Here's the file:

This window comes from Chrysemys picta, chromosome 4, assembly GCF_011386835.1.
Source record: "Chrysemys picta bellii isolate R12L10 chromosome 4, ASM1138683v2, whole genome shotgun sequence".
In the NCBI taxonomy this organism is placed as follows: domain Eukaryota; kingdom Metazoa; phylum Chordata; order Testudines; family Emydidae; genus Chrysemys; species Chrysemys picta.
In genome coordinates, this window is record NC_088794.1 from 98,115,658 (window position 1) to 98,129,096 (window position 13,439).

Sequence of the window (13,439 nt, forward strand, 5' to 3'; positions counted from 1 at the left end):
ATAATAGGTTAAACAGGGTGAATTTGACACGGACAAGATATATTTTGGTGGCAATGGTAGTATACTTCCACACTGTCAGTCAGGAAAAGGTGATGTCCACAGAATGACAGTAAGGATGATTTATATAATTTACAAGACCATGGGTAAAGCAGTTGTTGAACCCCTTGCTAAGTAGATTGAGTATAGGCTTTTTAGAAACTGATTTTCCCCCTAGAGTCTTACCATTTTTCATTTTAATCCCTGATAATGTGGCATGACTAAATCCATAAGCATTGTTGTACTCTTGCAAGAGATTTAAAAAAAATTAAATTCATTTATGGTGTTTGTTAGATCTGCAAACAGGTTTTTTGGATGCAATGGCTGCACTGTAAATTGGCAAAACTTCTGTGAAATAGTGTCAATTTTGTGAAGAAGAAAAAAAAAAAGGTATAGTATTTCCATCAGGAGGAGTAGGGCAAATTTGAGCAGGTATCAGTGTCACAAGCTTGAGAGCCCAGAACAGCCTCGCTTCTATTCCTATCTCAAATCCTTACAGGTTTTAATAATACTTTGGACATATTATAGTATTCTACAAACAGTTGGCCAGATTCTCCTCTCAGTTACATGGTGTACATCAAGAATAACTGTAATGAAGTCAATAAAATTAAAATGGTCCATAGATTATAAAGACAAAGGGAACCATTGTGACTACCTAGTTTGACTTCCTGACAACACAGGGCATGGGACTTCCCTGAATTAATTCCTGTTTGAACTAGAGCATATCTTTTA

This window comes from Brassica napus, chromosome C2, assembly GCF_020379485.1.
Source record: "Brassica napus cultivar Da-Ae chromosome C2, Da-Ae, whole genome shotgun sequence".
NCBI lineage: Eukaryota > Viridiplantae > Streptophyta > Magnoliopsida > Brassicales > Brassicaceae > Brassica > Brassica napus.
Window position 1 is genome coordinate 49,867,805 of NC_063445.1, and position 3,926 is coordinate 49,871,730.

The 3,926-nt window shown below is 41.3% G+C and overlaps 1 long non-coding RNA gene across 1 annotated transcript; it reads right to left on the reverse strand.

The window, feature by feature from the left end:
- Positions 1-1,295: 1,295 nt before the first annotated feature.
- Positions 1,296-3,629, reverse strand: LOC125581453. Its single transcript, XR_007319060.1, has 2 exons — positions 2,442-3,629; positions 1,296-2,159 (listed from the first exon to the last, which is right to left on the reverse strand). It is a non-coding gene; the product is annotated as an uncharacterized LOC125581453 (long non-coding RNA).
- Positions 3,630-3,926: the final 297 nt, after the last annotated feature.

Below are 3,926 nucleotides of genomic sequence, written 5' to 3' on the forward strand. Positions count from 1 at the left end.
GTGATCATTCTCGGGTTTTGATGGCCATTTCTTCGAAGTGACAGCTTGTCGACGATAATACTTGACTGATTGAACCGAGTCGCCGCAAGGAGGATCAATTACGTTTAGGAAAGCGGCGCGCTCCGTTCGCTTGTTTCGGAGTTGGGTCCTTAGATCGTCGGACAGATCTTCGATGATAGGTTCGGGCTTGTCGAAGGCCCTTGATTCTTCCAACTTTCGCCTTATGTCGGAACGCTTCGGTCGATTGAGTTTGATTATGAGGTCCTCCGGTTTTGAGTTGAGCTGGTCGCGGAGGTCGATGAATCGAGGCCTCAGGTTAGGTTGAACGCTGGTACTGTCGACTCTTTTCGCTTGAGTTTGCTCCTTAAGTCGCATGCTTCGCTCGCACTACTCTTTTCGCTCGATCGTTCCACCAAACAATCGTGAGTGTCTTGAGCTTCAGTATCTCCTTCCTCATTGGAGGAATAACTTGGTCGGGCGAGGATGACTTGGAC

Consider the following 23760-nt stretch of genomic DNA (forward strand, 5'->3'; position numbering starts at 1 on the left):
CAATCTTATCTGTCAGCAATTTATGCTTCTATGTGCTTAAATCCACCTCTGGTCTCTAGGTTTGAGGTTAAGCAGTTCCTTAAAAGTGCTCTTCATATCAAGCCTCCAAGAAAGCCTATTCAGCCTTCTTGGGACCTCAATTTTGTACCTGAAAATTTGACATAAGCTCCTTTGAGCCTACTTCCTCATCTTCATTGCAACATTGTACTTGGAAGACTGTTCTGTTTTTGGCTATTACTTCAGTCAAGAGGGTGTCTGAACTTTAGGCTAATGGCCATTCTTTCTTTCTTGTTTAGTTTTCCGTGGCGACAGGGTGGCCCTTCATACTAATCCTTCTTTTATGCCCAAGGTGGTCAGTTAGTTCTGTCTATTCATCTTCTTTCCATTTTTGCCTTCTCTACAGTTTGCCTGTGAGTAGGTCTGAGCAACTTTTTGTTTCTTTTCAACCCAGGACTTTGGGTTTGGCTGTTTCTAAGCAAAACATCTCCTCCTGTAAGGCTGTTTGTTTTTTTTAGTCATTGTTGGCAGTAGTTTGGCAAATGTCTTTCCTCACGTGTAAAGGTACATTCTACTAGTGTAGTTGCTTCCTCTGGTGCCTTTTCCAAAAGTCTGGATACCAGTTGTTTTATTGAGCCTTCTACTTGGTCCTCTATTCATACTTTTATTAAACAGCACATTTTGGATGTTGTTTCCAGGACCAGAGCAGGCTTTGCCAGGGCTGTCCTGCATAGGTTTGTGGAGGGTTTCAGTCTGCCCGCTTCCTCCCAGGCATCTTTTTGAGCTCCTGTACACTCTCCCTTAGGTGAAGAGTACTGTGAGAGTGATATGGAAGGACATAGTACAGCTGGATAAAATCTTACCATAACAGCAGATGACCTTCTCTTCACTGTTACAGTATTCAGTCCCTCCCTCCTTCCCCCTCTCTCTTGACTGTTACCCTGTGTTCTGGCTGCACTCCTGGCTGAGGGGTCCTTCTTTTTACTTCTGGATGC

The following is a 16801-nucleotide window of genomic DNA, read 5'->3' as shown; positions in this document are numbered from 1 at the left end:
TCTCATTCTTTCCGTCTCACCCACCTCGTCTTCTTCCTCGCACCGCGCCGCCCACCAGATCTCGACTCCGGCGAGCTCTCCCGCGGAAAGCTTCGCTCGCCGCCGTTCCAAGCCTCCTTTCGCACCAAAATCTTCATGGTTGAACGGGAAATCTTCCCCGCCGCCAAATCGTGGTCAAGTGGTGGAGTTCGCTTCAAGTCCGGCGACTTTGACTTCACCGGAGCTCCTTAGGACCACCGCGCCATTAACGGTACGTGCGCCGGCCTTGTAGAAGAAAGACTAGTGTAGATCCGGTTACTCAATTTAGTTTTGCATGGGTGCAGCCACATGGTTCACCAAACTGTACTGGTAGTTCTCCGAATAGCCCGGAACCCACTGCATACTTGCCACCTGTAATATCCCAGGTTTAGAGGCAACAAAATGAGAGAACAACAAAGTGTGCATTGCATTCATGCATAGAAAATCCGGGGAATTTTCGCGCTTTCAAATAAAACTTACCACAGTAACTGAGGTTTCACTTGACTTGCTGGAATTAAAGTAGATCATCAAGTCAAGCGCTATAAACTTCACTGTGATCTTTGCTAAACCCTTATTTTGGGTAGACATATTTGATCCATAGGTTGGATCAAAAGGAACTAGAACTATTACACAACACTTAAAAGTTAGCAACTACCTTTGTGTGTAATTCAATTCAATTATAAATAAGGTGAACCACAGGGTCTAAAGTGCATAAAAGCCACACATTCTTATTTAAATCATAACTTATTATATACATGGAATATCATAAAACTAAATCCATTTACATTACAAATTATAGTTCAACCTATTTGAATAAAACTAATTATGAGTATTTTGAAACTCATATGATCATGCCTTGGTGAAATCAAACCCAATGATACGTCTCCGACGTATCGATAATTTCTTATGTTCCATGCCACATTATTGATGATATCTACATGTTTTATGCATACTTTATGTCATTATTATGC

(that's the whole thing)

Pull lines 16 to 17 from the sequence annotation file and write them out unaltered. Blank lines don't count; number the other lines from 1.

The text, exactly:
Below are 3,926 nucleotides of genomic sequence, written 5' to 3' on the forward strand. Positions count from 1 at the left end.
GTGATCATTCTCGGGTTTTGATGGCCATTTCTTCGAAGTGACAGCTTGTCGACGATAATACTTGACTGATTGAACCGAGTCGCCGCAAGGAGGATCAATTACGTTTAGGAAAGCGGCGCGCTCCGTTCGCTTGTTTCGGAGTTGGGTCCTTAGATCGTCGGACAGATCTTCGATGATAGGTTCGGGCTTGTCGAAGGCCCTTGATTCTTCCAACTTTCGCCTTATGTCGGAACGCTTCGGTCGATTGAGTTTGATTATGAGGTCCTCCGGTTTTGAGTTGAGCTGGTCGCGGAGGTCGATGAATCGAGGCCTCAGGTTAGGTTGAACGCTGGTACTGTCGACTCTTTTCGCTTGAGTTTGCTCCTTAAGTCGCATGCTTCGCTCGCACTACTCTTTTCGCTCGATCGTTCCACCAAACAATCGTGAGTGTCTTGAGCTTCAGTATCTCCTTCCTCATTGGAGGAATAACTTGGTCGGGCGAGGATGACTTGGAC